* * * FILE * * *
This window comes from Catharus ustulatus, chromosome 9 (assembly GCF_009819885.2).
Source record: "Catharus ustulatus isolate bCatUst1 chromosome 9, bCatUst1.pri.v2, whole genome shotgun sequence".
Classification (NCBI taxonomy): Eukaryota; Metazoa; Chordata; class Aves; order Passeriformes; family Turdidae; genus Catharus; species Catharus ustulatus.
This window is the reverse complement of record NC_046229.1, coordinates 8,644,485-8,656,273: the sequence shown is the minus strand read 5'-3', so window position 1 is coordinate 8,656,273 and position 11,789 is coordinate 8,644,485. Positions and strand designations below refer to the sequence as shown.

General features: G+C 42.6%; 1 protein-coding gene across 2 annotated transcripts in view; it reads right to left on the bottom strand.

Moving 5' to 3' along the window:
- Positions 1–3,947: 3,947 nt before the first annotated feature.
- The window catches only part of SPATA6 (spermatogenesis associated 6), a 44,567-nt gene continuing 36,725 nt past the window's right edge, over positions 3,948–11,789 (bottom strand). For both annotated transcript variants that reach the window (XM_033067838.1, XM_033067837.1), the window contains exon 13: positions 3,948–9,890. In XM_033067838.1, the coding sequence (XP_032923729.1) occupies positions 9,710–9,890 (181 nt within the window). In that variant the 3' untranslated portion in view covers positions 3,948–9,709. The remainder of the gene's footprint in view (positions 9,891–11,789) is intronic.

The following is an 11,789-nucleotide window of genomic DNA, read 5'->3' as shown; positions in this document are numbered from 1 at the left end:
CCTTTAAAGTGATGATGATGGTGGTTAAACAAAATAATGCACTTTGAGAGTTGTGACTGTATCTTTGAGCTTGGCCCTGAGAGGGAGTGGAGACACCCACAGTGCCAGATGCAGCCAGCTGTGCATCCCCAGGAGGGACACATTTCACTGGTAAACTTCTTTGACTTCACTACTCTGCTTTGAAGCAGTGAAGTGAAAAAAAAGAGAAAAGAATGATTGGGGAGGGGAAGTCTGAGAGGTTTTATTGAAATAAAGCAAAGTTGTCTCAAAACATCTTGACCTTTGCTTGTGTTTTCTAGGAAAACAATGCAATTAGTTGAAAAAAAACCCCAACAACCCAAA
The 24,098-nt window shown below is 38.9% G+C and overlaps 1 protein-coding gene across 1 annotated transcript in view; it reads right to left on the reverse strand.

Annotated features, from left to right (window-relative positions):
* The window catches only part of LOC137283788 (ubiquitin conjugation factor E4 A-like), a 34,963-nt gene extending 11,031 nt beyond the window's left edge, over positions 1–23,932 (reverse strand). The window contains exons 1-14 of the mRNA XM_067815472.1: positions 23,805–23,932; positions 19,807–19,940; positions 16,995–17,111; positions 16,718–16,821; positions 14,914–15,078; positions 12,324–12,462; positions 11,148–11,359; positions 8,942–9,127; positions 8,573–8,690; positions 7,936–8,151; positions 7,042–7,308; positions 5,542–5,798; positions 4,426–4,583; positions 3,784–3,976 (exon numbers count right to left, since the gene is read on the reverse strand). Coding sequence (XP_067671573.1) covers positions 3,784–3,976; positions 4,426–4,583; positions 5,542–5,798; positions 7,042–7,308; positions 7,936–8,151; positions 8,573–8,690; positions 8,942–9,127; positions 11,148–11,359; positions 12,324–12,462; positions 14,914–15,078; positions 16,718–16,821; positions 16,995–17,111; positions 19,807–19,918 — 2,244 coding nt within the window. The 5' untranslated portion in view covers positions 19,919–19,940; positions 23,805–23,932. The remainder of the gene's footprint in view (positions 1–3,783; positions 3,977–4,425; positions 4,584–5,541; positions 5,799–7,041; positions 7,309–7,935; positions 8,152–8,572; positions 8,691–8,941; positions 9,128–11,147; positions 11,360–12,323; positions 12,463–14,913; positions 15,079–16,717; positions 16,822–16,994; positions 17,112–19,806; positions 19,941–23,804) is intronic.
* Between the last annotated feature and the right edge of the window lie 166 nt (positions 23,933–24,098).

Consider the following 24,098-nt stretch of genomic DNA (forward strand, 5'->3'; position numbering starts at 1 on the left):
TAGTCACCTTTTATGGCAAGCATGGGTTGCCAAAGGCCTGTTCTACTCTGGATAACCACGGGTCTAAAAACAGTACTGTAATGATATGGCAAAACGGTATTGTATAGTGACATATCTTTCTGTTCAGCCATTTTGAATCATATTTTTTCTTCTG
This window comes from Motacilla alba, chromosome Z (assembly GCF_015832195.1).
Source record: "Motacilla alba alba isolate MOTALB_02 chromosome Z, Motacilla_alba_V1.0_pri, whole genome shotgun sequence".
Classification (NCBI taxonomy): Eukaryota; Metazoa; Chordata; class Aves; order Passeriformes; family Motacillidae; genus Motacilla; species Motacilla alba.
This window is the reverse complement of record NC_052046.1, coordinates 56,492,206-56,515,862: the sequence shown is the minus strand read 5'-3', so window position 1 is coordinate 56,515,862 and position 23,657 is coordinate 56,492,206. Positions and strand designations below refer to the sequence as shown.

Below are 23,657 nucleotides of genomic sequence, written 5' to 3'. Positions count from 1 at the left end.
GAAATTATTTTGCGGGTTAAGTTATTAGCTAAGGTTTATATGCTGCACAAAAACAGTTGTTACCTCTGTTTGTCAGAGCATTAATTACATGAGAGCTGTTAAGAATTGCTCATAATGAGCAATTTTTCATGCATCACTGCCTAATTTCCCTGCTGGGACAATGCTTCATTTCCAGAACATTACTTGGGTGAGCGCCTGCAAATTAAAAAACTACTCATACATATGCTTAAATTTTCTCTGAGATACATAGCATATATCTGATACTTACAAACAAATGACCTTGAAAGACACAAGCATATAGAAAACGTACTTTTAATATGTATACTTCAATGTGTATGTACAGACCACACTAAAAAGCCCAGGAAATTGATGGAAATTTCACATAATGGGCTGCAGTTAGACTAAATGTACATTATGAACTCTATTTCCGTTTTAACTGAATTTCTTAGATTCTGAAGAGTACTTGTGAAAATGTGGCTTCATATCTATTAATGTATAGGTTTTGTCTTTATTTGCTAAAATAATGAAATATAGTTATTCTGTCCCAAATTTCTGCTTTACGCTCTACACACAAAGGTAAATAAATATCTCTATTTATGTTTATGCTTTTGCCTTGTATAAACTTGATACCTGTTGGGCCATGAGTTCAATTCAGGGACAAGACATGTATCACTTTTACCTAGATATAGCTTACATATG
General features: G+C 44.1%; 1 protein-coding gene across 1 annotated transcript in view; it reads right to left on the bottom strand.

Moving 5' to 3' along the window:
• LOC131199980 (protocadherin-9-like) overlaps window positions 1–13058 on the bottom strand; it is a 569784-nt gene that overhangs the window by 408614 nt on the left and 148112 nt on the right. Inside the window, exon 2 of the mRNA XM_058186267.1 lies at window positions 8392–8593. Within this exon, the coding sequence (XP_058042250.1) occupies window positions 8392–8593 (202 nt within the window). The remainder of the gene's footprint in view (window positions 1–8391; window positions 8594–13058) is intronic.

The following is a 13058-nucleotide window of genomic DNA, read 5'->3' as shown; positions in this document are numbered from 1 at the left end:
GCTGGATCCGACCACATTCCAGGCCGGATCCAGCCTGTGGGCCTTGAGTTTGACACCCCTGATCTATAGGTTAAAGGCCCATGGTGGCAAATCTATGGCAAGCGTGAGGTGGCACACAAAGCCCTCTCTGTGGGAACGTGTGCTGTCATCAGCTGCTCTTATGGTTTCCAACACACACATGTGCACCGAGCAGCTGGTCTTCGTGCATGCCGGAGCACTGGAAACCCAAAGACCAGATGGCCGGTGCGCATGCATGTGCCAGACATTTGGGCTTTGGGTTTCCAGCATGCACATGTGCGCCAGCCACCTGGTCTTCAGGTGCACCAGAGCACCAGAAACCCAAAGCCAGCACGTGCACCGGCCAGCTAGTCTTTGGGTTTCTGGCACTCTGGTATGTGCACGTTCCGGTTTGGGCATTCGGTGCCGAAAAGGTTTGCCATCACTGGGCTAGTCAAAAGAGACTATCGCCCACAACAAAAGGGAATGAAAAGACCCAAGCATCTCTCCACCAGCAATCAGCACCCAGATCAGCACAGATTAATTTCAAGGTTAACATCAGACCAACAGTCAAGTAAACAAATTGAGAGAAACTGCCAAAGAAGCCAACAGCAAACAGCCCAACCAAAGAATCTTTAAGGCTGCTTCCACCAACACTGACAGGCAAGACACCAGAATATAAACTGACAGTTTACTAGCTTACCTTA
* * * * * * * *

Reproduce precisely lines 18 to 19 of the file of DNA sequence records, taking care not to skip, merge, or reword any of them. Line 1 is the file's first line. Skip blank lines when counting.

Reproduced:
Source record: "Motacilla alba alba isolate MOTALB_02 chromosome Z, Motacilla_alba_V1.0_pri, whole genome shotgun sequence".
Classification (NCBI taxonomy): Eukaryota; Metazoa; Chordata; class Aves; order Passeriformes; family Motacillidae; genus Motacilla; species Motacilla alba.